What Brings Family Together? Food!

Contributed by Trista Genova, MHC’s Member Services Manager

When COVID hit we were told on a Thursday that we were looking at closing the Independence Center (IC), MHC’s Recovery Resource Center. By the following Monday we were closed. The IC, located in downtown Waterbury is a safe environment for individuals with mental health conditions to come together to gain the knowledge, skills, and confidence to achieve their personal goals. We have a computer lab, art studio, culinary art program, food pantry, and abundance of social areas for people to engage with their peers and the community.

That Monday in March, we had to lock down the entire building and it was pretty shocking that it happened so quickly. Immediately I thought, “can we do something with food, something to keep people connected?” and it took us a little time to get there because the whole program, the whole agency had to shift. I’m very thankful that MHC had the resources in place that we did not miss a beat. We were able to continue with our outreach phone calls. We were able to talk to our members on a daily basis, which we still do. We saw that food was such an important piece of the IC. People would come here every day before COVID for their breakfast and lunch.

The IC is family for a lot of people. We have a lot of members who don’t have family. They don’t have anywhere else to go or anywhere else to be. We are that place and that family for our members and what brings families together? Food! Not only that, but knowing that somebody cares about you and wants to be sure you are okay. We had to bring this back however we could to our members and our team made it happen. If the members couldn’t come to us for meals, we decided to bring meals to them.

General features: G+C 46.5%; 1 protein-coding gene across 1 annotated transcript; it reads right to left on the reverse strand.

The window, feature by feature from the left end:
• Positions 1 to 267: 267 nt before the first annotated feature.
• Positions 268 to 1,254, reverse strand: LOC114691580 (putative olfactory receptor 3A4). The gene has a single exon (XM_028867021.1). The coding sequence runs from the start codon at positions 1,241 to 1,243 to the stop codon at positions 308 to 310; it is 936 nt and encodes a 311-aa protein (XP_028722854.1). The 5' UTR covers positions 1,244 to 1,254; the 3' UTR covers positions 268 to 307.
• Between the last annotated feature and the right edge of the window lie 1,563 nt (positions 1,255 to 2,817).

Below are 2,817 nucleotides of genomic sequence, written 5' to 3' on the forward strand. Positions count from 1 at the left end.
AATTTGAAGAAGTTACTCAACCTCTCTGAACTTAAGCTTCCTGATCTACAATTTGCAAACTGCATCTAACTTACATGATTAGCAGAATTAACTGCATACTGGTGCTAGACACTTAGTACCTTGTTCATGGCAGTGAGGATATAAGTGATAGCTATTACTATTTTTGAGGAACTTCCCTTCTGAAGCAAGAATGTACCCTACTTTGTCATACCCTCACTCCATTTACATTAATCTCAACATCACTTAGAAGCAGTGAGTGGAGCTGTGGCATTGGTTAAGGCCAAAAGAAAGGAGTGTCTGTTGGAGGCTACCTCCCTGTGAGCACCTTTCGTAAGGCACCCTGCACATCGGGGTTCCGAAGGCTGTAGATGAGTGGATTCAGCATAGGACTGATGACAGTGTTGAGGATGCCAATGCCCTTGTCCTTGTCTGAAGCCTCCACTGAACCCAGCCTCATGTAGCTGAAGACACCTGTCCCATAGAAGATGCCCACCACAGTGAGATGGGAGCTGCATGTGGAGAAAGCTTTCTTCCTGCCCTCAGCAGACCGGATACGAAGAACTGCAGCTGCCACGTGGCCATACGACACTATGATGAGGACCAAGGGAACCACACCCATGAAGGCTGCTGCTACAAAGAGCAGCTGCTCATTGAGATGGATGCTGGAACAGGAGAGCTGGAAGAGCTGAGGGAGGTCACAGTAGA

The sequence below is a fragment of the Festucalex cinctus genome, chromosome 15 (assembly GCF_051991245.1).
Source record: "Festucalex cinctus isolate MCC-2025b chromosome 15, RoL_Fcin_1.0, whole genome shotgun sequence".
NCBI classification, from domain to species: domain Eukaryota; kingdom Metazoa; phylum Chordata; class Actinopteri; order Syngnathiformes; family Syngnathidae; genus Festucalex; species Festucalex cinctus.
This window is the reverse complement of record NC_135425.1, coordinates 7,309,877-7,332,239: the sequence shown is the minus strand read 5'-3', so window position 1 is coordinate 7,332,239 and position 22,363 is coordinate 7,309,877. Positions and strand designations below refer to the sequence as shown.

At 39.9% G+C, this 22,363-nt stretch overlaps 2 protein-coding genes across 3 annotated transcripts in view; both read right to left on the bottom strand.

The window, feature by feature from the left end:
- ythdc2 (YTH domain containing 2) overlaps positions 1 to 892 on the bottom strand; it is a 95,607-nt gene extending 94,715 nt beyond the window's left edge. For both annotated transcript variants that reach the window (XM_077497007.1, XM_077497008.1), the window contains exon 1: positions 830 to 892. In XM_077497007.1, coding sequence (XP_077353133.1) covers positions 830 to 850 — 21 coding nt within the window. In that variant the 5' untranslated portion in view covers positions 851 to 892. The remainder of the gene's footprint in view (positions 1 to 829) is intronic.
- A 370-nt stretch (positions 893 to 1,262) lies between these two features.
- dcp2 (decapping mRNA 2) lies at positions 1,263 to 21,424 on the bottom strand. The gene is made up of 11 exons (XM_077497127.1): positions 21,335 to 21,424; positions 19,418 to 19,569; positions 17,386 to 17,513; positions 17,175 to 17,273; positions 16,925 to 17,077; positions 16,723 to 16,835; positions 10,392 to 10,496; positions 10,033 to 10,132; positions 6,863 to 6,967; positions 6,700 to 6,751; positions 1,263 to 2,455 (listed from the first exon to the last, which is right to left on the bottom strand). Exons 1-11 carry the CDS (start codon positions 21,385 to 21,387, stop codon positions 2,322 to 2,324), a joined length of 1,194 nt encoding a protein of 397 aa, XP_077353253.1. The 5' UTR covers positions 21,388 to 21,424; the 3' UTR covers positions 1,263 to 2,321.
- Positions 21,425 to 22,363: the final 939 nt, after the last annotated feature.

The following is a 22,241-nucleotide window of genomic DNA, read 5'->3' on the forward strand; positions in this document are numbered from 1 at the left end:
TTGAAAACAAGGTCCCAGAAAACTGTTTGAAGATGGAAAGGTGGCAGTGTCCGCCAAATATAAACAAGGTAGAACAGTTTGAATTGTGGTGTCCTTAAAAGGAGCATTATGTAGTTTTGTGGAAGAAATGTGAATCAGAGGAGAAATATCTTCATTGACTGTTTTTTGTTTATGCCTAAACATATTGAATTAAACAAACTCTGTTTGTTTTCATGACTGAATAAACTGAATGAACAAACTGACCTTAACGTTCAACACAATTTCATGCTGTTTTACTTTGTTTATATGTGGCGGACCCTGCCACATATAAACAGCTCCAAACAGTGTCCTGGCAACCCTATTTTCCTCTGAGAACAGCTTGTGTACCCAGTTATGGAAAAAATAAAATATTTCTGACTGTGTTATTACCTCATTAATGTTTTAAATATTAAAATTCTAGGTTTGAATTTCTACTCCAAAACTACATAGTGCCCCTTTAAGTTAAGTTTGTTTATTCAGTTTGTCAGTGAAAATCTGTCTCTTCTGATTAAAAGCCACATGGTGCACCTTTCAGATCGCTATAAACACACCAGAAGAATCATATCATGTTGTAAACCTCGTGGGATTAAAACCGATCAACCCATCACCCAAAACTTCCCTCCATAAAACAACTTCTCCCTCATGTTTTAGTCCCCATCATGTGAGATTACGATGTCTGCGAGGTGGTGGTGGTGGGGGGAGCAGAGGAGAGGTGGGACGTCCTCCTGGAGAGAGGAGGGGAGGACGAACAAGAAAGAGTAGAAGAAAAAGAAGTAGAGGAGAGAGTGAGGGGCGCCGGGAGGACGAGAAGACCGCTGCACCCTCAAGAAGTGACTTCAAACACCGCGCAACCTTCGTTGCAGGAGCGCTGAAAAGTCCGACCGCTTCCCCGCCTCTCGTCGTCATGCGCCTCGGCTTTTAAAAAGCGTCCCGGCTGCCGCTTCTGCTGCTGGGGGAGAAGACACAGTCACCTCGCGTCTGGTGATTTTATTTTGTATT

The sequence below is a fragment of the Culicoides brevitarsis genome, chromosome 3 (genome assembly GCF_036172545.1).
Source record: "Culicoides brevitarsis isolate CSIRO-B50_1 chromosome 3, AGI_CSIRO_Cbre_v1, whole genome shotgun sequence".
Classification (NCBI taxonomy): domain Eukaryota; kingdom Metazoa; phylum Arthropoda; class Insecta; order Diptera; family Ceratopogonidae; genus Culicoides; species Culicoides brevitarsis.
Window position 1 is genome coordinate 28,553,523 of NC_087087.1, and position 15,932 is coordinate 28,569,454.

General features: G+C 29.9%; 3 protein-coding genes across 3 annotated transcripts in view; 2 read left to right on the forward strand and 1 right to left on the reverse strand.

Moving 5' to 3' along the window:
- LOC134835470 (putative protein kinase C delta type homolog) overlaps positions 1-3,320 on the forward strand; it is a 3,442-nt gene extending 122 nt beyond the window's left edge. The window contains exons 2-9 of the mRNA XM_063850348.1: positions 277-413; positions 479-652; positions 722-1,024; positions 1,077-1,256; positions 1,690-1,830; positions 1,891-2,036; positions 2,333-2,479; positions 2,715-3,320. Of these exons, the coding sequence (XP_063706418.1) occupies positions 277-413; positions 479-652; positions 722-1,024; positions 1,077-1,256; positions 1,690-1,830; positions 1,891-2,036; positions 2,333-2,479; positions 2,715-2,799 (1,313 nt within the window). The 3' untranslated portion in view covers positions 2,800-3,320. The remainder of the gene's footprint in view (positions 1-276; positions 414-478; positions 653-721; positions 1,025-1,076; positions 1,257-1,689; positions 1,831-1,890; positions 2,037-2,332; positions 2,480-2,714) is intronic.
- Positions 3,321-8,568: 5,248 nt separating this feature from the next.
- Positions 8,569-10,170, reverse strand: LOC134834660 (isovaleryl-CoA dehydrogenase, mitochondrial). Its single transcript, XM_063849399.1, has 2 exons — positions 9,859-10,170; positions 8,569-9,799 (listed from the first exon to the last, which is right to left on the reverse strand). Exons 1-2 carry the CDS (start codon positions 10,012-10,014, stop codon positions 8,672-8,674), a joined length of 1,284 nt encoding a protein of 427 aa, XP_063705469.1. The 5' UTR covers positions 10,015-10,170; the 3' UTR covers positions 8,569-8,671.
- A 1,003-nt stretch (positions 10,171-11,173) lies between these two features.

We started with 20 members on week one, then we added another 20 the following week. Now, over 7 months later, we deliver home-cooked meals to anywhere between 70-80 members each week. This includes five meals, 2 snacks, supplies from our food bank, and even the occasional custom request. We’ve had members ask for special teas or even a sketch book so they could keep up with their art in lieu of being able to come to our art studio. Thanks to the financial support of the United Way of Greater Waterbury and the Connecticut Community Foundation, we have been able to serve so many of our members when they need us most.

Our staff have put their heart and soul into this new program and it’s not easy. We have a limited period of time to get the food, plan the menus, cook and prepare the meals, package the food, create labels, put the bags together, load the van, call the members to coordinate deliveries and do wellness checks – this is a weekly routine now. We are so happy we are able to do this for our members. They may not see anyone else that week but they know that IC van is going to pull up around 1 o’clock on Wednesday or 3 o’clock on Thursday and we will be there with something special for them. And it’s not just any food. We try to sneak in the good things too. We sneak in the vegetables and create balanced meals. We provide wholesome, healthy food so they are not going down to the bodega and grabbing a Little Debbie’s snack.

Our goal is to nourish them physically, emotionally, and spiritually and show them that we care. We want them to know that we are going to prepare you a loving home-cooked meal, we will bring it right to your door, and we are going to call you every single week to make sure you are there to receive it; and if you don’t pick up we call you back 5 times until you do pick up.

We didn’t know what to expect with COVID-19 but no matter how far we’ve had to shift the way we work, it didn’t change the “why we work.” Our members are our family and we take care of our family.

Photo taken at the Annual IC Walk, October 2019

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